2017-03-02 / Front Page

Newport Closes in on New City Fireboat

By Tom Walsh

Newport appears on the way to purchasing a new $964,500 fireboat that city officials maintain will not cost taxpayers a dime.

When the City Council meets on March 8, the docket will include a recommendation from an informal nine-member ad hoc committee that it acquire a 37-foot Moose Boat Catamaran similar to the fire and rescue boat currently being used by the North Kingstown Fire Department.

The committee includes Newport harbormaster Thomas Mills, Newport fire chief Peter D. Connerton, Jr. and current or past members of the Newport Waterfront Commission.

“My understanding is that the group that vetted the fireboat issue was unanimous in their recommendation,” Mayor Harry Winthrop said.

Winthrop added, “I believe the votes are there to approve it.”

City officials took a close look at the North Kingstown vessel last August when they began to seriously consider replacing the city’s outdated fireboat. Since that time, most discussions have centered on the Moose Boat Catamaran.

“That boat would be perfect for Newport Harbor,” Winthrop said. “And it would be cost-neutral.

"It would essentially cost the taxpayers nothing.”

The Newport Fire Department evaluated three boats and shared the comparison data with the committee, making clear that its preferred choice was the Moose Boat Catamaran.

“It was evident that the Fire Department had done its due diligence,” said Hank Kniskern, a committee member and former chairman of the Newport Waterfront Commission.

Kniskern said that the price differences were insignificant. “The Moose Boat costs a little more, but the value to the community will be quite a bit more.”

City Manager Joseph J. Nicholson Jr. said the committee rejected other boats because it felt that the Moose Boat’s catamaran design offered additional stability that is essential to the operation of a fireboat.

“We felt that this was the best possible outcome for the city,” Kniskern said.

City officials said that a federal Emergency Management Agency port security grant would cover 75 percent of the cost of acquiring the new fireboat. Because the need for a new fireboat was anticipated one year ago, enough money was included in the current fiscal year budget to cover the additional 25 percent.

Concerns over the cost of maintaining the vessel were lessened last September when Peter D. Kiernan, a Newport philanthropist and retired investment banker, told the committee he would donate $200,000 to help pay for the boat. Kiernan’s contribution would enable the city to establish a dedicated maintenance fund to help cover maintenance costs once the new boat goes into service.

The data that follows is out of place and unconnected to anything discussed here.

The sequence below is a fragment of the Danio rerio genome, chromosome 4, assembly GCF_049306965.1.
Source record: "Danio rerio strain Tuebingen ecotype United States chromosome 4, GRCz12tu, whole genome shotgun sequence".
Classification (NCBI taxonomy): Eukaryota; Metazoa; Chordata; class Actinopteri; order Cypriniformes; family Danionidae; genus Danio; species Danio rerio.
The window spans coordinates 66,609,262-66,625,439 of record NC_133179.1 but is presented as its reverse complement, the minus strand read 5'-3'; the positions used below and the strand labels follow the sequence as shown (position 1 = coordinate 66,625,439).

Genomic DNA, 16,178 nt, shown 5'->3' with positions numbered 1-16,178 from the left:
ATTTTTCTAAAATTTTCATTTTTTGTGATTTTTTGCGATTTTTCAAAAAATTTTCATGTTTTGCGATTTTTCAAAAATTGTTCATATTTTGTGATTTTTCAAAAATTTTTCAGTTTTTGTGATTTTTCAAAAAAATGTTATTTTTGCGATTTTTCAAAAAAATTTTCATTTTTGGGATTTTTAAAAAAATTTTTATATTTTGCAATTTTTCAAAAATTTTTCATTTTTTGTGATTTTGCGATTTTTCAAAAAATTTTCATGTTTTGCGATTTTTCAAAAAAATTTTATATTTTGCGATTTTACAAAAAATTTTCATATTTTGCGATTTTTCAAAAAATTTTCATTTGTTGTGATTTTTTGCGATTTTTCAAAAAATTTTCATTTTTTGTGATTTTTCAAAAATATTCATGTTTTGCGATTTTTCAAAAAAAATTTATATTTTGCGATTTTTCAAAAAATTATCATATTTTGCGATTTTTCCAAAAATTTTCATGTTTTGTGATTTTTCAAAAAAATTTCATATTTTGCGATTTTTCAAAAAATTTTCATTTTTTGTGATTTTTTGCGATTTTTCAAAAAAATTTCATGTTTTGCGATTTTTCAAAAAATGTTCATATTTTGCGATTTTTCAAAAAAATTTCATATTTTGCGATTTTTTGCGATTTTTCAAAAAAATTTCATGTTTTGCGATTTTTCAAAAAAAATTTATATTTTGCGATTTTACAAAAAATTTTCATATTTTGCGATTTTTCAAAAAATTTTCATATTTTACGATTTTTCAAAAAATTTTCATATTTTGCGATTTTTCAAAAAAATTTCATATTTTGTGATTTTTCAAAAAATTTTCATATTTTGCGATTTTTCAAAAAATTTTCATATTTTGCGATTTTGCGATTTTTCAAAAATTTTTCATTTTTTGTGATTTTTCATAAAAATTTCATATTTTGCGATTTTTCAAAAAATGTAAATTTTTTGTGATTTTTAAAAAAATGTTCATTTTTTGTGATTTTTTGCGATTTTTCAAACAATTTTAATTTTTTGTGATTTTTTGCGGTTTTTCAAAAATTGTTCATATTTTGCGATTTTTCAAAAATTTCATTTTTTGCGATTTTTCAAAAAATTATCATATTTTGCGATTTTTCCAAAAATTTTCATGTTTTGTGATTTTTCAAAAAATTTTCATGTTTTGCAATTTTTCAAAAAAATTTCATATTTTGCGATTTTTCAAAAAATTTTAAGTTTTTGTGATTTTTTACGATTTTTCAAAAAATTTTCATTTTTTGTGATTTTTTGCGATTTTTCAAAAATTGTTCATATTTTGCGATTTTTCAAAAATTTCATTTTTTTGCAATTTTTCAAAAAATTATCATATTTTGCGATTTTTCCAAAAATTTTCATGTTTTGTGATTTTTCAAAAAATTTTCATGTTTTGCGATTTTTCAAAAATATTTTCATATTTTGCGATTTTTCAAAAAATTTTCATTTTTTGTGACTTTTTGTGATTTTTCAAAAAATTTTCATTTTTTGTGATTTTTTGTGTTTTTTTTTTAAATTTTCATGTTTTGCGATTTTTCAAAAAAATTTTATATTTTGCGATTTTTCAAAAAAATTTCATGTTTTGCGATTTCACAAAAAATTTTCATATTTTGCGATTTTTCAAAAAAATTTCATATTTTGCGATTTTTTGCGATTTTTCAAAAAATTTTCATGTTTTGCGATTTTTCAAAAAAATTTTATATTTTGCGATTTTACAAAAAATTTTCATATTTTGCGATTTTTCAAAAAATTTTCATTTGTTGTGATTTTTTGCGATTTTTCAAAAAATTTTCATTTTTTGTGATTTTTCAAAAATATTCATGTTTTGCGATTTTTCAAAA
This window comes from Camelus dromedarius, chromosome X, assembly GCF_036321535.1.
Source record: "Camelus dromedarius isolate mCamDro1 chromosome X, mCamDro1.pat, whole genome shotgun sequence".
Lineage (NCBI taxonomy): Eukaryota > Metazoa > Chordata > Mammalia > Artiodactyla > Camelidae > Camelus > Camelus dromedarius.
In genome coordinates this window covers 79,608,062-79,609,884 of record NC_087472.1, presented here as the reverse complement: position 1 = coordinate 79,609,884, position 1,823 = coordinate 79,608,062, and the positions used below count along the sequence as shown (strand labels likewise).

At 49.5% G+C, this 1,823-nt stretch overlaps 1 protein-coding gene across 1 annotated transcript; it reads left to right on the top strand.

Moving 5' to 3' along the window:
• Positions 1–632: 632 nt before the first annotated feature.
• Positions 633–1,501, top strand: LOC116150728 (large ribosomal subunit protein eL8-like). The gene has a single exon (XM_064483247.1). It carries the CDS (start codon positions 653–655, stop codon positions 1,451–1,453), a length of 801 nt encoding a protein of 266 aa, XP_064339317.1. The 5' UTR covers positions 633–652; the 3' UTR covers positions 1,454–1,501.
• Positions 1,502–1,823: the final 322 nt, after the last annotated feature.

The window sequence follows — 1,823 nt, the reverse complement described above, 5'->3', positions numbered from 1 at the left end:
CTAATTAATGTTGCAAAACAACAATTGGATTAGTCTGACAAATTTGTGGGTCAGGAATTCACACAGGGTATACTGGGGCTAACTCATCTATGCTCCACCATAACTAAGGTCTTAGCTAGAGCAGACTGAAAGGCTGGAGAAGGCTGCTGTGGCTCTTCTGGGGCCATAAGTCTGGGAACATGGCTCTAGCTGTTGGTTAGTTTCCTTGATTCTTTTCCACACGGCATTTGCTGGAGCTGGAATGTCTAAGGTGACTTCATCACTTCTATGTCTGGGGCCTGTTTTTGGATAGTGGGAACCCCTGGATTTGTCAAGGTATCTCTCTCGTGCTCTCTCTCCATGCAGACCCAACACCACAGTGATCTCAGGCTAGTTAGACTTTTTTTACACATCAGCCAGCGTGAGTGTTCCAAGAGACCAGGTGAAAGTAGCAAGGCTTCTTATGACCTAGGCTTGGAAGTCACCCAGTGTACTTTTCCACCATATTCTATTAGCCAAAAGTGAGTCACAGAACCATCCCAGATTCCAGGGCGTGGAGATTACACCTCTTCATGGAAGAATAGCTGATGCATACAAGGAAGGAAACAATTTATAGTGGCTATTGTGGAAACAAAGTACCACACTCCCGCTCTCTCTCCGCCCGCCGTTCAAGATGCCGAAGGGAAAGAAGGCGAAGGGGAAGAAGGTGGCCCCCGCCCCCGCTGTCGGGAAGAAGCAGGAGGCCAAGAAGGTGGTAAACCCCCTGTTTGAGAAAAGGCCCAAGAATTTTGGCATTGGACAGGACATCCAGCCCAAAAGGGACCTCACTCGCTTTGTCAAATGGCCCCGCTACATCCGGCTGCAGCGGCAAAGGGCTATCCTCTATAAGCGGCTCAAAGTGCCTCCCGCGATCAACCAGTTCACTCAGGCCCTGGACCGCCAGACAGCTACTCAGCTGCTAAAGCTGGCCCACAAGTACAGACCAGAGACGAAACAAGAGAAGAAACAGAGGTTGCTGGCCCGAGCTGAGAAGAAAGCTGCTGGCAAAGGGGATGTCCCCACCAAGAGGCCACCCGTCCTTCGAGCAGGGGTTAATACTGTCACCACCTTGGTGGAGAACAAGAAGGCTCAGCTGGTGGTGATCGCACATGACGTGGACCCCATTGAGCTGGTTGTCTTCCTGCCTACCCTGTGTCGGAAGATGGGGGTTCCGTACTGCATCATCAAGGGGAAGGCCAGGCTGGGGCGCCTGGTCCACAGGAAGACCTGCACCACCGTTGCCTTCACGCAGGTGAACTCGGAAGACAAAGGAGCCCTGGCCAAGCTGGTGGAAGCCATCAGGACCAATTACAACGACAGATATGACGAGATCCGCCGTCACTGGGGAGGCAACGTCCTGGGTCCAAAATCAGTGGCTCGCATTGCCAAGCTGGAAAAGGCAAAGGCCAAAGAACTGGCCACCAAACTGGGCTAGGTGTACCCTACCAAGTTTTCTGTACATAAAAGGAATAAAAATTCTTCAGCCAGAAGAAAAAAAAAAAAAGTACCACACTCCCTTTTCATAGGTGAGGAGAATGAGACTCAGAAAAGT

Kniskern said simply replacing the old boat would have cost about the same amount as the city had budgeted. “We were told that our job was to get the best possible outcome for the city. That’s what we did,” he said.

More recently, a bill was submitted in the state House of Representatives by Rep. Julie Casimiro, D-North Kingstown, that would earmark $6,000 each for fireboats in Newport, Middletown, Jamestown, Portsmouth, Tiverton, Little Compton, East Greenwich, Narragansett, Barrington, Warren and Bristol. If enacted, the law would take effect on July 1.

Each of the communities is among the Rhode Island cities and towns that are participating in the Narragansett Bay Marine Task Force.

Casimiro’s bill was referred to the House Finance Committee, where the chairman is Rep.

Marvin L. Abney, D-Newport. Abney declined to comment on the bill.

Asked if he was optimistic about the fireboat purchase receiving approval by the City Council,

Connerton Jr., the Newport fire chief, said, “I really don’t want to speculate.”

Nicholson Jr., Newport City Manager, praised the process that resulted in the recommendation.

“Some members of the committee said they had approached the project with some skepticism. But they got over that with the discussion and information that went into this process. I think it all seemed to work out quite well,” he said.

Said Kniskern, “We were pretty skeptical [at the outset]. We were talking about a fireboat but we didn’t have many fires. We didn’t want the city burdened by expenses that would have long-term consequences.”

Kniskern said the boat that was ultimately chosen makes sense as a rescue vessel and a fireboat. “It is a multi-functional boat with a lot of potential value. [City officials] did the homework. The process worked, and there was respect for everyone.”

Mayor Winthrop summed up the situation this way: “The sailing capital of the world just has to have a fireboat.”

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